The ratchet keeps tightening on Southcentral halibut charter operations, among other groups, and relief measures are still stuck in development.
The level of legally harvestable halibut in the North Pacific has dropped for a decade, and though biologists think the biomass has stabilized, downsized fishermen continue to fight for as much valuable quota as possible. Charter guides who’ve seen their portion drop want a way to buy quota from commercial operators.
The commercial fleet sees the plan as an unfair grab. They already share fish with charter guides under a catch sharing plan and there is a program for charter operators to lease, but not purchase, commercial quota.
“What happened from the mandate from the council to the charter sector that said ‘live within your allocation?’” asked Caroline Nichols, a Sitka commercial fisherwoman, at the December North Pacific Fishery Management Council meeting in Anchorage.
2016 charter measures
The North Pacific Fishery Management Council sets the operating rules for charter captains in Alaska, and sets the harvest allocation split between charter and commercial fishermen that is derived from the overall quota chosen by the International Pacific Halibut Commission.
At its December meeting, the council recommended a merciful amount of halibut, but a further tightening of restrictions.
Halibut anglers in Southcentral Alaska, or Area 3A, can still keep two fish per day but can catch fewer per year.
The council set a mostly status quo Southcentral guided angler harvest limit at 1.77 million pounds, which is 10,000 pounds more than last year. Anglers can only catch four per year instead of the five they were allowed in 2015, though the council kept the two-fish daily bag limit with a 29-inch size restriction on one fish.
Weekly day closures, which the council first added last year, will be held on Wednesdays for Southcentral. Thursdays were closed in 2015.
In Southeast Alaska, where charter captains fish salmon, black cod and rockfish as well as halibut, restrictions have stabilized. Like last year, anglers in 2016 will be allowed only one fish per trip of either shorter than 42 inches or longer than 80 inches.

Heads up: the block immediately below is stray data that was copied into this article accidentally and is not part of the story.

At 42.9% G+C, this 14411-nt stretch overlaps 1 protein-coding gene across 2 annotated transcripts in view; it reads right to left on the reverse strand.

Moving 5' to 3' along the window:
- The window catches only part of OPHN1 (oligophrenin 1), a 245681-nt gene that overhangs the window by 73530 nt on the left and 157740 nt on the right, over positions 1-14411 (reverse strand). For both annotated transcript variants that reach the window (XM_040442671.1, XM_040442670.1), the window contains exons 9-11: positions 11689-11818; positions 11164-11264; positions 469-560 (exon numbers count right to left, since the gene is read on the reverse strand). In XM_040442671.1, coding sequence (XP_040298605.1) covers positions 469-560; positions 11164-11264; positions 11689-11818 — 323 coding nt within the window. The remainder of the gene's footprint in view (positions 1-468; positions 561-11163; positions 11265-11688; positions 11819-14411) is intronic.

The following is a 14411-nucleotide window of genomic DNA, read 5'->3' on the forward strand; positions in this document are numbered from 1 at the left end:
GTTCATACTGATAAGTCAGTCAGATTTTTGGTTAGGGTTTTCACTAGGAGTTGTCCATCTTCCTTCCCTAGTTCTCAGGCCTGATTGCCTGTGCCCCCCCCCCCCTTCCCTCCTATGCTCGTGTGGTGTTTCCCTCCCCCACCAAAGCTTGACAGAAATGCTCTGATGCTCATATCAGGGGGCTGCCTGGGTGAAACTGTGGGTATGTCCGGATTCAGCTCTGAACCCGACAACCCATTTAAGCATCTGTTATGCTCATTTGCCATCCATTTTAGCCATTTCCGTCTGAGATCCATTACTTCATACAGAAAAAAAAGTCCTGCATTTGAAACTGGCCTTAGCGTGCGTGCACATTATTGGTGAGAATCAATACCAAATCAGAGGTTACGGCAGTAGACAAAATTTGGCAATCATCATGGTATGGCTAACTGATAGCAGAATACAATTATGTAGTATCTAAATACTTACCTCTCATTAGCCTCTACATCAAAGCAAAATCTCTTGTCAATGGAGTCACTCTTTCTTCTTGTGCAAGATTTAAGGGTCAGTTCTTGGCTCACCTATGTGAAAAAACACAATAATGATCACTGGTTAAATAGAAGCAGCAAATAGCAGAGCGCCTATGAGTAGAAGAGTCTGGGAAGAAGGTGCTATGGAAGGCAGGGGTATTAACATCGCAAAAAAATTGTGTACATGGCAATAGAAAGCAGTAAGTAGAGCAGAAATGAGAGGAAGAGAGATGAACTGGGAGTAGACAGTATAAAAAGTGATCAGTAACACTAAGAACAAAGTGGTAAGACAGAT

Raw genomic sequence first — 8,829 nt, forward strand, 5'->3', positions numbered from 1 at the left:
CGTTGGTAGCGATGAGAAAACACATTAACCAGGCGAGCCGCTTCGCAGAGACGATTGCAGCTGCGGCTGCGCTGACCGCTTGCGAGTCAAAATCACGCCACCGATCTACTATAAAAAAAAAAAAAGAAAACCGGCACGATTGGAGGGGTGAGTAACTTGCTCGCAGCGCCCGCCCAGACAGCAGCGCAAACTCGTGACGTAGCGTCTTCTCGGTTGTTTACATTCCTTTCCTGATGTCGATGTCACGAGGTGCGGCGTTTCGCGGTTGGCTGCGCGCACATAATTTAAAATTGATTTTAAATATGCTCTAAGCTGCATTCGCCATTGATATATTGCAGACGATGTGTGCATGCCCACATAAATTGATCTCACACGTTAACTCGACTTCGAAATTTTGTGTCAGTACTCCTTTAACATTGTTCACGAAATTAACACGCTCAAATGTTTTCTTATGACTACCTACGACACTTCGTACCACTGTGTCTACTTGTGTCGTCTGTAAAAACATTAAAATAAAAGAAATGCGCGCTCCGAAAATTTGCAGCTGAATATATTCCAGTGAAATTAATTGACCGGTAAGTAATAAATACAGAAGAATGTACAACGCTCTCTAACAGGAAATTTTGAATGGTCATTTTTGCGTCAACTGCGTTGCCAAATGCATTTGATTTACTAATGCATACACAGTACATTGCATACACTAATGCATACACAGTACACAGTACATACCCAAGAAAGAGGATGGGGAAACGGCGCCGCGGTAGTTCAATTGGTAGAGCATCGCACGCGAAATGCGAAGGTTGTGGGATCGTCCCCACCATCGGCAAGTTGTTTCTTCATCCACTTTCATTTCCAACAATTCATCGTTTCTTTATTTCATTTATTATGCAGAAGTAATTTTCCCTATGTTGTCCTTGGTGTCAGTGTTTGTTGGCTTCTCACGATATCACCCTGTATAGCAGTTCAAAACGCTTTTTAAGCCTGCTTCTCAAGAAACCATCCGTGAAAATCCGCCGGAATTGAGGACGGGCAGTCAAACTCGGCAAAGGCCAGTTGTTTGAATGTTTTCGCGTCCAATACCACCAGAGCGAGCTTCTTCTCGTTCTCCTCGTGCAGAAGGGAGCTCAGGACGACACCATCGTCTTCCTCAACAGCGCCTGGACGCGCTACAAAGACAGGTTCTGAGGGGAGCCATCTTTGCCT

Southeast guided angler quota rose to 847,000 pounds, over 80,000 pounds more than last year.
In the past, the charter fleet hasn’t been successful at keeping within the limits the commission sets for it. In Southeast alone, the charter sector exceeded its allocation by a combined 3.7 million pounds from 2004 to 2010.
In 2014, Southeast exceeded harvest specifications by 110,000 pounds, and Southcentral exceeded by 413,000 pounds. The annual charter rule-setting was adopted as part of the Catch Sharing Plan passed by the council in 2012 that divides the total charter and commercial harvest on a percentage split based on abundance.
Southeast charter lodge owner Richard Yamada has a plan for keeping the charter fleet within its boundaries, a “market based solution” that matches up willing buyer with willing sellers. Few were satisfied the plan deserved public review, so the council sent the idea back to staff for tweaking.
“I strongly support moving this forward as a concept,” said council member Duncan Fields of Kodiak. “I’ve gone from skeptical to being excited about this amendment package.”
Under the plan, a recreational quota entity, or RQE, would buy commercial quota to be held in a common pool for charter operators to draw from as needed if they’re in danger of fishing over their harvest limit. Individual Fishing Quota, or IFQ, originally gave a level of halibut quota to commercial permit holders based on their historical harvest levels and involvement in the fishery, and it is bought and sold among fishermen.
Prices for quota typically run about five times or more the current ex-vessel value per pound, making purchases particularly expensive.
This would differ from the current Guided Angler Fish, or GAF, program, which only allows charter permits to lease commercial quota rather than buy it.
“Nothing forced, nothing taken,” said Tom Ohaus, a Sitka charter captain. “I’ve always found that giving people a choice is the best thing.”
Commercial fishermen have a laundry list of complaints about the proposal, fearing it could consolidate quota or stunt the commercial fleet. The biggest concern was that an RQE may inflate the market for halibut quota and make entry harder for young fishermen. Twins Ryan and Karina Nichols, Sitka fishing deckhands 28 years old apiece, both implored the council not to make any hasty decisions.
“An RQE will increase IFQ cost,” said Karina Nichols. “I see this constant erosion of affordability and accessibility of IFQs. Consider people like me who are trying to get into this industry.”
Without a way to buy their quota back from charter captains, commercial fishermen worried the charter industry could hold onto quota too long and grow too big.
“I talk to a lot of fishermen about this, and the one thing they do understand is it’s a one-way street,” said Sitka fisherman and council Advisory Panel member Jeff Farvour. “The commercial industry gets smaller and the charter industry gets bigger. They understand that much.”
As concessions, the council agreed to allow two-way quota transfers. To prevent overcapitalization, several amendments consider caps on how much quota charter permit holders could buy, and how much money in aggregate can be spent.
• DJ Summers is a reporter for the Alaska Journal of Commerce. He can be reached at firstname.lastname@example.org.